On April 1, Utah State University will hold a ribbon-cutting for its new Moab campus. The event will include a tour, an opportunity to contribute to a USU Moab Community Scholarship fund, and a ceremony to bury a community time capsule.
“We’re here to serve the community,” said Lianna Etchberger, associate vice president of USU Moab. She said she wanted the new campus to feel less institutional and more friendly, a place where any Moabite could find a new passion in their education. The new campus will allow USU Moab to grow “significantly,” she said.
“I’m really hoping that we’ll work harder with the local school district to reach out to communities that aren’t coming here on their own, and see what we can do to invite more people to explore post-secondary options,” she said. “Hopefully we’ll start pounding away at that intergenerational poverty cycle.”
Construction for the new building began in November 2020. The building will be USU’s first net-zero energy building and is certified “silver level” by the Leadership in Energy and Environmental Design (LEED), the most widely used green building rating system. The building utilizes solar power, ground-source heating and cooling, interior finishes free of polyvinyl chloride (PVC), and multiple water conservation measures.
Etchberger said she and the architects had to work within the limitations of their budget, being located in a rural town, and delays due to COVID-19, but sustainability was always top of mind when creating the building.
The new campus will also allow USU Moab to expand its academic offerings: the building includes specialized facilities for fabrication and welding, health professions like nursing and pharmaceuticals, science teaching, and a demonstration kitchen.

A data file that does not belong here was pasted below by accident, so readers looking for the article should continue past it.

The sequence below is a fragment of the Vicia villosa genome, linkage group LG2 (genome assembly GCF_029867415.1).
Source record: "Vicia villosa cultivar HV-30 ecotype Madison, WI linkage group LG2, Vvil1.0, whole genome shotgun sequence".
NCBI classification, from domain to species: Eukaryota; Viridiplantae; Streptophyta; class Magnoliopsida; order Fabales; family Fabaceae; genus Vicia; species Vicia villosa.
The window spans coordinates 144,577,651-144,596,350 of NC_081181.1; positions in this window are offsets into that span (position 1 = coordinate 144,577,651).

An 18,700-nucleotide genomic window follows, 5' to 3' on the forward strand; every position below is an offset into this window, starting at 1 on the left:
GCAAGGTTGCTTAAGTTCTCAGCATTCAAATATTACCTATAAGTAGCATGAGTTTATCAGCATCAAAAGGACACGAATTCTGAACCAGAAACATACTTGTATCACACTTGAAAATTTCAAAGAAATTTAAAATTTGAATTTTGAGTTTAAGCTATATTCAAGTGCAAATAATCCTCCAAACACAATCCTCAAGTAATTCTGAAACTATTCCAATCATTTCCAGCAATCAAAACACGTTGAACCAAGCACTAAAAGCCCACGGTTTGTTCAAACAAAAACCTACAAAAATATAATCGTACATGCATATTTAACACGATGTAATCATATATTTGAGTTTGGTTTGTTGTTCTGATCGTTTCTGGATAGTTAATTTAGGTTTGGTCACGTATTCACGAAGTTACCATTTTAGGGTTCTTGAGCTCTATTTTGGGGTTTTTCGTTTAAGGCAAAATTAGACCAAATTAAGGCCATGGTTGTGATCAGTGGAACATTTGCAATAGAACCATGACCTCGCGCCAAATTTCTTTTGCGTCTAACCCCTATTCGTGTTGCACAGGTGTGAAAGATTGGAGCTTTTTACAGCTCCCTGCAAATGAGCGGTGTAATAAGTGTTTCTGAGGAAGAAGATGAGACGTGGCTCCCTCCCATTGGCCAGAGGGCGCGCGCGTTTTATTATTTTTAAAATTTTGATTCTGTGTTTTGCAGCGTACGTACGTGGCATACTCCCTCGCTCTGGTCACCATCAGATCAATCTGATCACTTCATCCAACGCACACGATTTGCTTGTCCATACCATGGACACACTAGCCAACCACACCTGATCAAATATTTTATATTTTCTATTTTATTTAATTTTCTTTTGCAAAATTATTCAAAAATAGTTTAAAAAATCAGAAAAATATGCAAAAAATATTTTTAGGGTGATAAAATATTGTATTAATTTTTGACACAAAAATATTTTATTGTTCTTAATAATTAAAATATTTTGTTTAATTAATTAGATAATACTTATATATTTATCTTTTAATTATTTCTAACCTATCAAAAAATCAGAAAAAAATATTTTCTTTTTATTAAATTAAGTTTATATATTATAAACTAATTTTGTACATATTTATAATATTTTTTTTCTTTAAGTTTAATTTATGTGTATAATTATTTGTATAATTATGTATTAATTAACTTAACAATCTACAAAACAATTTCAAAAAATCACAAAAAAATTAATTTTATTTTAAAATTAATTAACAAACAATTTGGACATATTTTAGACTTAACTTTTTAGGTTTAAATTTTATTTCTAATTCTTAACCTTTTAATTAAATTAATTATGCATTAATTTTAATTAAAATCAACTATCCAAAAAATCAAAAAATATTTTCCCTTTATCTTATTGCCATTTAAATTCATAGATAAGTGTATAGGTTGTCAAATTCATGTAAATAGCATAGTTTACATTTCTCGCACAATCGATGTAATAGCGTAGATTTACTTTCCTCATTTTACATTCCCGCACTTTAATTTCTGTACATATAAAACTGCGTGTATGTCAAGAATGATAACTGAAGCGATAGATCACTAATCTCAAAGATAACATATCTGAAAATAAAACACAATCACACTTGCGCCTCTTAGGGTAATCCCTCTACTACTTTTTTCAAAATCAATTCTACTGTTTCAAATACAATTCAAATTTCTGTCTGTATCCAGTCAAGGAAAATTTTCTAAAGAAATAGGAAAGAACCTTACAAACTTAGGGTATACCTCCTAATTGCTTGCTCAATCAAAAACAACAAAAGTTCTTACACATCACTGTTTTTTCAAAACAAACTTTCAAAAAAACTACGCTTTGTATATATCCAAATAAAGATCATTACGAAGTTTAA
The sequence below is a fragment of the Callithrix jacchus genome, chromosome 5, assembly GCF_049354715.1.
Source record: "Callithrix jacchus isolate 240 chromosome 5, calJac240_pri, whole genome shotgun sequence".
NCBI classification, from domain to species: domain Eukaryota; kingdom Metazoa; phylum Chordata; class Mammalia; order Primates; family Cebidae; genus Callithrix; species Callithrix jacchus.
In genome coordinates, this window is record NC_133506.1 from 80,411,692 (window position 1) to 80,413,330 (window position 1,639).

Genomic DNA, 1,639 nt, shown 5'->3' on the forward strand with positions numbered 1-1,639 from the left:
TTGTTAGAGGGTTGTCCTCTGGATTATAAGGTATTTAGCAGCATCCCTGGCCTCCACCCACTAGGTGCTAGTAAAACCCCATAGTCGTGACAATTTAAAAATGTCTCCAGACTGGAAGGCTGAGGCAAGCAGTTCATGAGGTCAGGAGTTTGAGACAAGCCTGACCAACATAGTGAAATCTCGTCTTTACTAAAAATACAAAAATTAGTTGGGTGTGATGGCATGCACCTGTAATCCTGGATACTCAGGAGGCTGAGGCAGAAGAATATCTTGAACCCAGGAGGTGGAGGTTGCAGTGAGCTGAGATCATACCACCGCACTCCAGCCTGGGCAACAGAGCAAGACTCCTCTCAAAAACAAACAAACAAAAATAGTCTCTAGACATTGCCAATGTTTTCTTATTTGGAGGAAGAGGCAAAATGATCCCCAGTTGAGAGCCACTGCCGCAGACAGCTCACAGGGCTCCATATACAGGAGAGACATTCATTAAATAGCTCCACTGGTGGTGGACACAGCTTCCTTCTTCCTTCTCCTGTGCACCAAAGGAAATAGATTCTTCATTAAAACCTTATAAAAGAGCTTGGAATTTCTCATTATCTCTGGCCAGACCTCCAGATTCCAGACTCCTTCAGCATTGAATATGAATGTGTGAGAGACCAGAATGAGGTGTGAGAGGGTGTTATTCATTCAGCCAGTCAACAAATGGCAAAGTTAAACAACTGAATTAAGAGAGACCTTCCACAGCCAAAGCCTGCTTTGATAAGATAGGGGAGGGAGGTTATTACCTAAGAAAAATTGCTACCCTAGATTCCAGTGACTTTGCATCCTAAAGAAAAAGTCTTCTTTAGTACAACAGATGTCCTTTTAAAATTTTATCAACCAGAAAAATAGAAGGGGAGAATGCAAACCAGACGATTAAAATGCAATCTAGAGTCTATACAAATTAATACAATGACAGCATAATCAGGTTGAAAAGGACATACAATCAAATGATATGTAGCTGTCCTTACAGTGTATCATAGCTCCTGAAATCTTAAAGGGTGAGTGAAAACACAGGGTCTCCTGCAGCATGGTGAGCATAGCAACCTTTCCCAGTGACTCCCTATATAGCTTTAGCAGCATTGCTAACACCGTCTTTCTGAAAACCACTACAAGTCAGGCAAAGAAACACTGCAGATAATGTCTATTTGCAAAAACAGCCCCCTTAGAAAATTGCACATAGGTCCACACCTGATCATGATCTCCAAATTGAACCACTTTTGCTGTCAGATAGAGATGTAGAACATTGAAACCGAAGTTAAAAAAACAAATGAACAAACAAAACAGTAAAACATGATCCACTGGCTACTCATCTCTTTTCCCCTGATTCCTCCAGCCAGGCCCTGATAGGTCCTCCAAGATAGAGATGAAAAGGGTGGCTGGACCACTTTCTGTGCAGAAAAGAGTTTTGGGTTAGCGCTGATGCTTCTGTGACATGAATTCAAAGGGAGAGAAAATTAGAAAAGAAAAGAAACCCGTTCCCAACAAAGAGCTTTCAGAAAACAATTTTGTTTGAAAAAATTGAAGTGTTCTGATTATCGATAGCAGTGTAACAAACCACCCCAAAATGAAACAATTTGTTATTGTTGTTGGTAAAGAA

Etchberger said she also wants to grow the natural resources and recreation and hospitality programs to capitalize on why people—scientists, outdoor guides, and tourists alike—flock to Moab in the first place.
“And I would love to have, one day, some kind of public lands center where we could collaborate with other universities,” she said.
The ribbon-cutting for the campus will be held at 3:30 p.m., and the public is invited to attend either in-person or via live stream. The campus tour will start at 4 p.m., and the burial of the time capsule at 5 p.m.
The 19.5 x 15.5 x 9.6-inch time capsule will be packed with community submissions, approved by USU officials, that convey what Moabites are experiencing in 2022 and their hopes for the future. The container will be buried in a patio on the campus and excavated and opened in 2072.
At a meeting on March 15, Grand County commissioners brainstormed ideas to submit to the time capsule. Commissioner Evan Clapper suggested a piece of outdoor recreation equipment to reflect the significance of tourism and recreation in the county’s economy today. Commissioner Jacques Hadler said a good candidate would be a mechanical shifter for a bike, which he said will soon be obsolete as new bike models transition to electronic shifters.
“I would include a Sprinter van, but it’s too big,” Commissioner Sarah Stock joked.
Clapper also suggested something representing the Uranium Mill Tailings Remedial Action project, which is projected to be completed in the next few years and will likely be a memory in 2072. Commissioner Mary McGann said she plans to submit a copy of House Bill 257, which designated Utahraptor State Park in 2021. She also joked that perhaps the capsule should include a vial of Colorado River water, “in case there isn’t any” in 50 years.
Commissioner Kevin Walker suggested aerial photographs of the Moab Valley, so in 50 years the community can see differences in development and land use.
The new campus is located on Aggie Boulevard, just south of town off Highway 191. The campus can also be accessed from a dirt road off Francis Drive, a bit further south on the highway. Etchberger suggested that any community members who want to attend the ribbon-cutting carpool since parking is limited.